By Laura BelliniSpecial to the Chronicle
On Nov. 19, the word “selfie” was named Oxford Dictionaries’s Word of the Year. The word was in stiff competition with its rival, “twerk.” Although both words are equally idiotic, the fact that “selfie” triumphed reflects how truly narcissistic our generation has become.
We live in a world where our smartphones run our lives. Most people can’t get through the day, let alone an hour, without checking social media; and almost always, the social media we are checking are photos of people’s lunches, pets and, of course, selfies.
Everyone has done it. I’m guilty of the occasional selfie. Maybe you’re having a good hair day. Maybe you’re really happy about your new outfit. I can’t argue with that. It’s important and healthy to take pride in the way that you look.
It has come to a point, however, where this practice has become an extreme. Instead of being proud of looking particularly attractive or put-together, we have created a generation even more obsessed with looks than the last.
The narcissism is insane. We have fallen in love with our own faces, and we want others to fall in love with them too. It’s a plea for attention and compliments. If praises are not given or enough “likes” aren’t achieved, the selfie is immediately taken down out of embarrassment. This need for applause does not portray self-confidence, but rather extreme insecurity.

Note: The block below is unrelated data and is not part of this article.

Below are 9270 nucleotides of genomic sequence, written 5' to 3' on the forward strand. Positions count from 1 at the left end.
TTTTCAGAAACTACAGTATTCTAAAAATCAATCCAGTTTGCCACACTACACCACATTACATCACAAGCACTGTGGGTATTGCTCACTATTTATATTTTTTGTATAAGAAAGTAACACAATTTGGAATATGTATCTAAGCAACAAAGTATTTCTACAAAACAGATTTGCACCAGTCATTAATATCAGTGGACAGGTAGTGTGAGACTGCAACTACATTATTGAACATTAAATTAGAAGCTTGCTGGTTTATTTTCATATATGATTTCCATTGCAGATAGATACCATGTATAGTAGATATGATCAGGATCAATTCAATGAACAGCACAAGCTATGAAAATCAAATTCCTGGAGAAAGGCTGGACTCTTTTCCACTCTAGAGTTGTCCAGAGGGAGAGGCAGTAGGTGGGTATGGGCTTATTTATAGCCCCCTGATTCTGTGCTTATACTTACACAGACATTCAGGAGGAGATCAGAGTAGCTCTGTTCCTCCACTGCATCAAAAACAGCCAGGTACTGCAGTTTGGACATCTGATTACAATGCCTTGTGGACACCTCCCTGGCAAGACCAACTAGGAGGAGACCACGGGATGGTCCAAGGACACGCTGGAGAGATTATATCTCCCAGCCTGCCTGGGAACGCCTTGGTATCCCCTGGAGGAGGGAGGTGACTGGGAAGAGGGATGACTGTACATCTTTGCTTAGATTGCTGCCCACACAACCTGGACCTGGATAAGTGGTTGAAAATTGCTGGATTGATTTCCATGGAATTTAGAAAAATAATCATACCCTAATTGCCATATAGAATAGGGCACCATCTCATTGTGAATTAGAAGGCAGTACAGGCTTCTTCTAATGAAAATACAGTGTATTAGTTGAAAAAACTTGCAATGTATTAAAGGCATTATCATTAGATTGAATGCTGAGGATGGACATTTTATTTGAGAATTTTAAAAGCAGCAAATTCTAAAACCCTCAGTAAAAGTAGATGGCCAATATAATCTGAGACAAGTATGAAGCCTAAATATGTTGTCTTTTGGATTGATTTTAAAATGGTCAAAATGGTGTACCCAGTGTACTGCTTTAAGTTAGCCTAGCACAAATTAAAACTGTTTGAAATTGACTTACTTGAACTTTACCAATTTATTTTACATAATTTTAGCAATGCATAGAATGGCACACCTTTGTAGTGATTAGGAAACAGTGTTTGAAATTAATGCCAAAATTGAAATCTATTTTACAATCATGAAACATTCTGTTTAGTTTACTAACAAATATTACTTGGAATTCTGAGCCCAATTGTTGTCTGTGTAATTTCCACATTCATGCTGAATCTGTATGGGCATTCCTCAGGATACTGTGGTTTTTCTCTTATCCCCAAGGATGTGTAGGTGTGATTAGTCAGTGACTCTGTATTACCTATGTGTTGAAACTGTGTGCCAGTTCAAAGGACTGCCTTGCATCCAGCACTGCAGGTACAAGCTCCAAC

Natural beauty has become obsolete. People seem to be enjoying the look of their own face more and more each day – not their plain face, but one that is masked. People strive to find the perfect lighting or choose the right filter in order to make them look the most appealing. I have witnessed people taking multiple pictures of themselves in public and choosing which self-portrait looks best. They don’t care if the selfie looks like them or not, as long as it gets enough likes to make them feel important.
When we post a selfie, we assume that people care about our faces. It’s time to wake up – the truth of the matter is, no one really cares. Unless you’re a celebrity, I promise you no one is checking your Instagram on a daily basis. Very few people will even think twice about seeing your face on their feed, a fact that many selfie photographers have not yet grasped.
This attention-seeking and vanity does not need encouraging. By Oxford Dictionaries’s declaring this “Word of the Year,” they have expressed that this behavior is okay. By saying the word was popular enough to be “Word of the Year,” the dictionary is allowing the word to survive on the social circuit. Instead of honoring the word “selfie,” the word should be disregarded. If the fad is ignored, it will eventually go away.